Umarex Legends MP40 BB Submachinegun: Part 2
by Tom Gaylord
Writing as B.B. Pelletier
This report covers:
- CO2 effect
- Installing CO2
- Umarex steel BBs
- Fire control
- The sensation
- Daisy BBs
- Hornady Black Diamond BBs
- Shot count
- Hornady Black Diamonds — again
- Bottom line
Today we look at the velocity of the new Umarex Legends MP40 BB Submachinegun. Since it has a semiautomatic mode, this will be easier than expected. However, there are special considerations for a gun like this.
Most of you know that CO2 chills the gun as it is fired. And CO2 loses pressure as the temperature drops. Will that affect the velocity of this full-auto airgun? I plan to test for it. My test will show the velocity you can expect from the gun at its fastest and also what will happen as the shots happen faster and the temperature falls. There are unlimited ways of doing this, and I have selected one.
The MP40 takes two 12-gram CO2 cartridges. The first goes into the magazine small end (piercing end) first and the second goes in large end first, leaving the piercing end at the top. Naturally I put a lot of Crosman Pellgunoil on the tips of both cartridges. In fact, I dumped in many drops of the oil before the first cartridge slid home, so it would already be at the bottom of the cartridge well where the CO2 inlet port is located. Each cartridge is pieced at its small end, and both must be pierced for the gun to operate normally.
The cartridges pierced silently and immediately the gas stopped all further rotation of the piercing screw. I never heard a whisper of sound — things just stopped cold. You can turn it farther by horsing it, but don’t. Once it stops it’s fine. Now it was time to load the BBs
To load the magazine you pull the follower all the way down and hold it there. Umarex should consider some means of holding the follower mechanically, because this ties up one hand full time, and since the other hand loads the BBs, you can do nothing else. I wanted to count every BB I loaded for a shot count, so I set them in the magazine channel (see photo) and pushed them into the large loading hole one at a time.
One curious note is when the follower is released, the BBs stack inside the magazine in a double-stack pattern. That is exactly what the 9mm cartridges do in the firearm.
Umarex steel BBs
First to be tested were Umarex’s own steel BBs. I loaded 25. The first 10 that were fired semiautomatically with 10 seconds between each shot averaged 479 f.p.s. The low was 475 and the high was 484 f.p.s., so a 9 f.p.s. spread. With the 15 BBs remaining I switched to full auto and fired a short burst, then a burst through the chronograph. The first bust registered 474 f.p.s. The second burst went 457 f.p.s. That was all I was able to record.
I find it easy to control the firing in three-shot bursts and with care I can get just two shots. I was never able to fire just a single shot when the full auto switch was set. But I think our readers were right — no one is ever going to leave the selector set on anything except full auto.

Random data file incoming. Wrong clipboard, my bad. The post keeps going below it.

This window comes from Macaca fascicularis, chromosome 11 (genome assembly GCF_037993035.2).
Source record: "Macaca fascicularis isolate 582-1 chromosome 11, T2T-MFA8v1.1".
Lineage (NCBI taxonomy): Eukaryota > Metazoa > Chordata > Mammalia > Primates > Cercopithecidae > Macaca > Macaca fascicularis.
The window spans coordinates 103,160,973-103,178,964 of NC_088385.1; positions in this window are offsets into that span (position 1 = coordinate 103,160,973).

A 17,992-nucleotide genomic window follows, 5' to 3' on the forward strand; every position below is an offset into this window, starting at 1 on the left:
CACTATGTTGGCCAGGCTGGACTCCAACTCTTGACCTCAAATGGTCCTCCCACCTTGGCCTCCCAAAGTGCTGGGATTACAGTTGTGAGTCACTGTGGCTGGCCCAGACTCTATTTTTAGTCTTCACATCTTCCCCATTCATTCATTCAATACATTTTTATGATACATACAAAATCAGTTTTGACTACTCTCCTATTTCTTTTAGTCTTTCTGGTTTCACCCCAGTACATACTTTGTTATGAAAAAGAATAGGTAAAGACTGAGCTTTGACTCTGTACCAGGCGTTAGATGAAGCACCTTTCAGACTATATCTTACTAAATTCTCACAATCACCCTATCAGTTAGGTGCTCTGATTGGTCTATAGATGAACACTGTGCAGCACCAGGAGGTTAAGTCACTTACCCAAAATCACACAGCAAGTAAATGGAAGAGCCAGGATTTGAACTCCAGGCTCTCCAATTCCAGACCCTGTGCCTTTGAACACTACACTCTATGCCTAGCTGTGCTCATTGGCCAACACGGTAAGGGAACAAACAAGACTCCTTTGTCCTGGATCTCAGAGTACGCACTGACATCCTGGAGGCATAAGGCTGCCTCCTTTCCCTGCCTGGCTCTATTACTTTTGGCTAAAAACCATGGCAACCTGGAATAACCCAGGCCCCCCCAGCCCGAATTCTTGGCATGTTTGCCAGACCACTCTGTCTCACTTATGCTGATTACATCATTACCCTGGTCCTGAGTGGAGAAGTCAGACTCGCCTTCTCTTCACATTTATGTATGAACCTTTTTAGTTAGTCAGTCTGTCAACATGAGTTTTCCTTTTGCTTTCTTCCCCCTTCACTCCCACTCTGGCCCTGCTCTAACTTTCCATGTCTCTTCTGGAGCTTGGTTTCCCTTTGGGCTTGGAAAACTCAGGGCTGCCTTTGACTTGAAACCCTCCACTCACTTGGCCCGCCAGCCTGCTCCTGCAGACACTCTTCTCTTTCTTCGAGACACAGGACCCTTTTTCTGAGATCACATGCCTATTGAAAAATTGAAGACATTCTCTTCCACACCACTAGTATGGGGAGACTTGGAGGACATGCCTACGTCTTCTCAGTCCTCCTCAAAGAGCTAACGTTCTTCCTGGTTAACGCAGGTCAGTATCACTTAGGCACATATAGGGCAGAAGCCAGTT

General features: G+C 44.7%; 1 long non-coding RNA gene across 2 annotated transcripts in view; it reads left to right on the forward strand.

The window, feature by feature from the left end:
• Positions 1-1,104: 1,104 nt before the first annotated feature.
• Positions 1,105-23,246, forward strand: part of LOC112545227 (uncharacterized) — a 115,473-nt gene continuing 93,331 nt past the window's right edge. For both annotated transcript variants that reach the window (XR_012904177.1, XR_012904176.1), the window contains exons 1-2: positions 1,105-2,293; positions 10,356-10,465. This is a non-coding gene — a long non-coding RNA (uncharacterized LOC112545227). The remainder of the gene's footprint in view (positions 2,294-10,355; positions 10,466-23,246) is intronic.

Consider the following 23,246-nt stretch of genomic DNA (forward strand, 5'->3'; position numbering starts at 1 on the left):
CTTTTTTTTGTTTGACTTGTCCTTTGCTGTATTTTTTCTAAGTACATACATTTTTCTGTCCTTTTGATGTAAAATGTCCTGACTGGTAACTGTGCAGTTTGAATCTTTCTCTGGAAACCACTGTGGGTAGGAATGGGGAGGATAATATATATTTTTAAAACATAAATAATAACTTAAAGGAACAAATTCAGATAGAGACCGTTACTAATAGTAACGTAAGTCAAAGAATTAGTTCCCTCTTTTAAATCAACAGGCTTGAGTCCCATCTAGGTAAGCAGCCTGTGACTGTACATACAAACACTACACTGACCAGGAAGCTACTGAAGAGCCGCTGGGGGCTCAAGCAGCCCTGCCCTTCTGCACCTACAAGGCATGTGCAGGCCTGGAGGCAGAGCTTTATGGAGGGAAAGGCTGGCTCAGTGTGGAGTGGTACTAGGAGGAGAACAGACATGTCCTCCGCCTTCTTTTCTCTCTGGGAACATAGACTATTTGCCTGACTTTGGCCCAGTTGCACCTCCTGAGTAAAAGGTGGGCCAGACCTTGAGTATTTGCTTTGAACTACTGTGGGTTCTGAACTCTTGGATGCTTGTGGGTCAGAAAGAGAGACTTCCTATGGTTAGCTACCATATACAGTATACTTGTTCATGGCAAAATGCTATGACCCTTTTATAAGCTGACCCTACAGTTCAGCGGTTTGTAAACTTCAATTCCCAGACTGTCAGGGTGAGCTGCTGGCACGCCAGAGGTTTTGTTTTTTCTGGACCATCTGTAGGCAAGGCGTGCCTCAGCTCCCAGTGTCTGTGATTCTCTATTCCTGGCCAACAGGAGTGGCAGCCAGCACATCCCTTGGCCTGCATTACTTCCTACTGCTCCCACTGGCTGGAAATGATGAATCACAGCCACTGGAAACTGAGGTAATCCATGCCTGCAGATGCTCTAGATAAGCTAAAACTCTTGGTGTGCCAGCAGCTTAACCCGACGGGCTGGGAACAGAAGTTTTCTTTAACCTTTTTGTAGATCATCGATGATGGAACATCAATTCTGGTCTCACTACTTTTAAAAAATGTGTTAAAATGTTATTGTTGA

This is the most realistic full-auto airgun I have ever experienced! And by that I mean that it sounds like you think it should — not like a real submachine gun, but very much like one you might hear in the movies or on TV. I might have to buy this one just for that!
The recoil is also very realistic. I find it quite similar to an HK MP5 firearm — just not as much push. Even shooting one round at a time, that bolt transmits a lot of movement through the grip to the shooter.
Next up were Daisy BBs. Again I loaded 25 and shot the first 10 on semiauto with 8-10 seconds between shots. They averaged 478 f.p.s., but this time the spread was larger. The low was 465 and the high was 495 f.p.s., so a 30 f.p.s. spread. I attribute that spread more to the CO2 than to the BB.
Hornady Black Diamond BBs
The last BB I tested was the Hornady Black Diamond. Once again I loaded 25 into the magazine and shot 10 for record. They averaged 429 f.p.s. That’s more due to the gas pressure dropping than to the Black Diamond being slower, but we know that it is a larger BB. Then I shot three bursts for record — 391, 359 and 311 respectively. Clearly the gun is running out of gas after 75 shots.
To test the shot count I loaded another 10 Daisy BBs and shot single shot. Here are the velocities.
76……….Burst — did not record!
Silly me! I left the gun on full auto. Fortunately it cycles so slow that I could count 4 shots in the first burst. Shot 80 was the 5th in the string and went out at 243 f.p.s. The next one 234 and then three that didn’t record. The last shot was at 194 f.p.s.
During this string, the bolt failed to cock after shot 85. I had to cock the bolt for each of the remaining shots. Based on this I would say there are two 40-round magazines on fresh CO2 cylinders, but the last shots will be very slow. Stick to about 70 shots if you want good power.
Hornady Black Diamonds — again
I was curious how fast Hornady Black Diamond BBs would go on a fresh pair of cartridges, so I put two more in and shot a final string of 10. They averaged 477 f.p.s. with a spread from 471 to 495 f.p.s. That’s a spread of 24 f.p.s. Now we know!
I would get this airgun if you have an interest in full-auto guns. This is as close as you will get to one without spending tens of thousands of dollars. You probably won’t shoot it that often but every time you do you will gather a happy crowd!